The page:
Hero and Other Stories reviewed by Lopa Basu for India Currents (Nov. 30th, 2022).

Read full article at website. Excerpt appears below:

This collection of stories is an important addition to the archive of South Asian literature expanding not only the scope of Pakistani literature beyond its offerings in Urdu and English but also serving to expand the archive of Partition memories. Most significantly, the characters in Nadir Ali’s stories often have rural roots and belong to the lower socio-economic rungs of society. Stylistically, these stories are taut and compressed, relying on an aesthetic of minimalism rather than ornateness and striving for maximum impact while practicing a remarkable restraint in language.

Anu Kumar’s A Sense of Time and Other Stories was reviewed by Nick Hilbourn for Prairie Schooner (Vol. 95, No. 3, Fall 2021)

A Sense of Time and Other Stories was also reviewed by Lopa Basu for India Currents (June 3rd, 2021).

Read the full article at the website. Excerpt is included here:

“The precarity of intimate relationships is a continuing thread in this collection and Kumar explores the implications of marital disharmony in rural subaltern as well as urban elite contexts. In ‘Rekha Crosses a Line’, a wife facing a crisis of identity falls victim to the charms of a godman while being aware of his manipulations.

Marital disharmony leads Malati in ‘Dorothy Cries in the Bus’ to leave her husband, Ashok, and board a bus for another town. It is on the bus she develops a sudden friendship with a Canadian female tourist, Dorothy, who is also experiencing her own romantic travails.

While the oppressions and solidarities between women form a connecting thread between stories, some stories are more directly a critique of the current state of Indian nationalism, the erosion of the founding promises and ideals of Gandhi and other leaders.”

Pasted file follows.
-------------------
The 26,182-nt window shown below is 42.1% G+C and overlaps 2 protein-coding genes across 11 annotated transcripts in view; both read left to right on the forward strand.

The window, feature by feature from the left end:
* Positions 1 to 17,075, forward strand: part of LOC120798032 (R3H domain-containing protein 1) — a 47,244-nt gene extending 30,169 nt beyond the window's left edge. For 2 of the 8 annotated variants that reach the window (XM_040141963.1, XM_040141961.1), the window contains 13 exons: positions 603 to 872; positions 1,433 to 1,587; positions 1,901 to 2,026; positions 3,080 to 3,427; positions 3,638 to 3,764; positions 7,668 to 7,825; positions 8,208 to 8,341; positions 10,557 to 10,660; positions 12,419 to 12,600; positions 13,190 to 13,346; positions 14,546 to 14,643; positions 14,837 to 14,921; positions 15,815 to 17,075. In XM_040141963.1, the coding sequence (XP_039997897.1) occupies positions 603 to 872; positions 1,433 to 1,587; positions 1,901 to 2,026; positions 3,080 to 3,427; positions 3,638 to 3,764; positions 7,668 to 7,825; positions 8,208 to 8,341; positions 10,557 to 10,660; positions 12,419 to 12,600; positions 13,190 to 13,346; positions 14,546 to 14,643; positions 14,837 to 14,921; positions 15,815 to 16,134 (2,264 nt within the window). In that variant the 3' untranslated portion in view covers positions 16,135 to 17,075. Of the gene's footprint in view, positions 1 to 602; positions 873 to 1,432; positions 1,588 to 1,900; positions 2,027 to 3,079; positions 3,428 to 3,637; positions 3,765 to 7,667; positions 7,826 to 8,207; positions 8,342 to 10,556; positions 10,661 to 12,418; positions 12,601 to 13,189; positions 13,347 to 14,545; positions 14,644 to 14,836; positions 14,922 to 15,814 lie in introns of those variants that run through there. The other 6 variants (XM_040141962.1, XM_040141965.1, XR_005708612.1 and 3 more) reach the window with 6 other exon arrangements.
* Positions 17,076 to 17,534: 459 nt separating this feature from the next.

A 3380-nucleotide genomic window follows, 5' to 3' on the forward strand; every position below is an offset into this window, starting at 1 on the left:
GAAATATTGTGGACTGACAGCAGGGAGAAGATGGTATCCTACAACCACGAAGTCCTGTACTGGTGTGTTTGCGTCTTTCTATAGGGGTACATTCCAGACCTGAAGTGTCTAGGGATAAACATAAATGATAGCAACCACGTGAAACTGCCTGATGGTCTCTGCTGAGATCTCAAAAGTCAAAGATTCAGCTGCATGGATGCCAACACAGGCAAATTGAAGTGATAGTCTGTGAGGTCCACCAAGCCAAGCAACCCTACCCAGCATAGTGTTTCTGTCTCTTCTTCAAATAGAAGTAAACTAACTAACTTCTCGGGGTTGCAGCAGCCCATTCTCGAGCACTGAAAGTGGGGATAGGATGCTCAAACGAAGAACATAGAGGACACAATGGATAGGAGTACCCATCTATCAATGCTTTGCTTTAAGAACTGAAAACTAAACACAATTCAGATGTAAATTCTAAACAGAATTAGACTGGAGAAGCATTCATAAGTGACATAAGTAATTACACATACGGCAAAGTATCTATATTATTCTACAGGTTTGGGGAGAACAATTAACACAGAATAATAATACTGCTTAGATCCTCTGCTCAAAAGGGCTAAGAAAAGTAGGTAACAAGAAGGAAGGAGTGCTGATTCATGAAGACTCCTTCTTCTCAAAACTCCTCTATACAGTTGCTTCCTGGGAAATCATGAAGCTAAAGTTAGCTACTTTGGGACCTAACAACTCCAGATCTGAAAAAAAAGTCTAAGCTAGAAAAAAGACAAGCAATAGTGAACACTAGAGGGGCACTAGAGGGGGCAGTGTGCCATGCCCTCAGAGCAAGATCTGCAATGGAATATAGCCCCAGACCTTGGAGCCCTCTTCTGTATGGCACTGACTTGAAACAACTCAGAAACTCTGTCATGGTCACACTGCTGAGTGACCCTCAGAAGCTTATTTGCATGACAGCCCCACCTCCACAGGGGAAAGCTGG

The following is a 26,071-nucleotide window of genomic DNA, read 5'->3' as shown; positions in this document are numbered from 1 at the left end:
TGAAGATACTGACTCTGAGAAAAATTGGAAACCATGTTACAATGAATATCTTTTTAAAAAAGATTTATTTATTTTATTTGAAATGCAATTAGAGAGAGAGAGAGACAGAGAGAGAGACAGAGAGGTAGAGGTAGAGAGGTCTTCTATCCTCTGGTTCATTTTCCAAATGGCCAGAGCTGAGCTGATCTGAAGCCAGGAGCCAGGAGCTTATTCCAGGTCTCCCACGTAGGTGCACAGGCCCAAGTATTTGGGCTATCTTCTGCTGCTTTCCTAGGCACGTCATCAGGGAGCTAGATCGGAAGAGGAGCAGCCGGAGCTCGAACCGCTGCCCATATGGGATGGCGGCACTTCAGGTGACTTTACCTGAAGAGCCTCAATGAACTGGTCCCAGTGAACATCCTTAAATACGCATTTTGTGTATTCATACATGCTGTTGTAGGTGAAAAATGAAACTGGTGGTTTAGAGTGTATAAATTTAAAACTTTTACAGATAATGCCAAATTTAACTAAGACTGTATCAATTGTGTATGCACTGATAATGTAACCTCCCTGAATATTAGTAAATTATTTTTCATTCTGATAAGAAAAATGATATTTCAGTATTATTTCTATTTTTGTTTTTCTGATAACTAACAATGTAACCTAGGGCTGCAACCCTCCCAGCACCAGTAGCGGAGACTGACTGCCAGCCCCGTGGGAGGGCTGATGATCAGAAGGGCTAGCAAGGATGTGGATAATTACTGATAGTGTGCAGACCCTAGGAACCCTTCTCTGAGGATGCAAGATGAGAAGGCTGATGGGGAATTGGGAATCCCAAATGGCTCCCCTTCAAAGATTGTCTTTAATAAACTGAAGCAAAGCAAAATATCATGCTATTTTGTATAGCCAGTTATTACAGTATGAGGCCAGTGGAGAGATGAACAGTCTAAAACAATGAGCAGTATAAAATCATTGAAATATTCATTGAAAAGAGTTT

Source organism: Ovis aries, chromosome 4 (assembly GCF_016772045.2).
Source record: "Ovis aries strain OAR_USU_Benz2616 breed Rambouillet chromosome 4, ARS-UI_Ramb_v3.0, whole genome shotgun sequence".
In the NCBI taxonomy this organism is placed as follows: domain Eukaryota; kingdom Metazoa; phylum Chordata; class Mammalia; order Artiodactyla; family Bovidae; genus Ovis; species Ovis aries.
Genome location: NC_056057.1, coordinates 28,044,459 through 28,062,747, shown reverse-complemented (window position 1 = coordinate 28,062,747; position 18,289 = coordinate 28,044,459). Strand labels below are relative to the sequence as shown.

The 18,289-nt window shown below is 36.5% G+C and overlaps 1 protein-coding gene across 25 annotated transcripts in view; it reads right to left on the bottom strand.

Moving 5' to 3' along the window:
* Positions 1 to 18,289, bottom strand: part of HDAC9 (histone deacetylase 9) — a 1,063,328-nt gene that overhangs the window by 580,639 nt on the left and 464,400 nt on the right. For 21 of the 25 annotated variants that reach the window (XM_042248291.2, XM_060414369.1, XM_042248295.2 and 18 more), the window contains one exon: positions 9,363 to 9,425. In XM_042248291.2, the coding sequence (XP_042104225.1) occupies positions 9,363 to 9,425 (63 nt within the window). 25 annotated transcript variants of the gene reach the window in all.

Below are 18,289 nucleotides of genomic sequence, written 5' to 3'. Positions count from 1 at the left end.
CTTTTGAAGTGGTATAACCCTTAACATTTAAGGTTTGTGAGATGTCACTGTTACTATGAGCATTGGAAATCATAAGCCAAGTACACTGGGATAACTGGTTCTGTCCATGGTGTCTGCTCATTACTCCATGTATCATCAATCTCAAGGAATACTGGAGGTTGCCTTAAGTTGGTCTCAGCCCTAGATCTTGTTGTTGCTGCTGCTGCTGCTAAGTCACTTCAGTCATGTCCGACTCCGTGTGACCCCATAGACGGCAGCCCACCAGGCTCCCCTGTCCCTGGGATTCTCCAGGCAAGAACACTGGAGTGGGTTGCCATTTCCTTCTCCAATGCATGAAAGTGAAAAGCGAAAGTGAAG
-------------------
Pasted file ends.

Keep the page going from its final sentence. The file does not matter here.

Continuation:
A review of Syed Afzal Haider’s Life of Ganesh was written by Moazzam Sheikh for The News on Sunday (June, 2019)

The complete review can be accessed at the website and an excerpt appears below:

. . . Haider’s fiction, short stories included, seems inspired by real life nightmares. However, the beauty of his fiction is the manner in which it is written — which is the exact opposite of what nightmarish prose would look like. Although Ramzan is referred to as Ram throughout To Be With Her and he alludes to Sabina as his Sita once or twice; in Life of Ganesh Ram has metamorphosed into Ved and is from India; his only connection to Pakistan remains his childhood friends most of whom were Muslims and opted for Pakistan for safety. Just as Ram never recovers from the loss of his childhood spent in India before migrating to Karachi, Ved constantly laments for his friends who vanished within a blink of an eye. . . 

A review of Moazzam Sheikh’s Cafe Le Whore and Other Stories written by Saeed Ur Rehman appeared in The News on Sunday in March 2014. 

The entire review can be read at the website and an excerpt appears below:

…Sagheer Malal once described Borges as “a writer who produced literature for other writers.” This also seems to be the case with Moazzam Sheikh’s book Café Le Whore and Other Stories. The second collection of short stories by Sheikh is a book that breaks almost all the conventions of narration without properly falling into the readily available category of “magical realism.” A potpourri of irreverent, logic-defying, quirky and melancholic short stories, the book should have been available more widely all over the world even if just as a counter-argument to what is being celebrated as mainstream Pakistani literary fiction in English . . .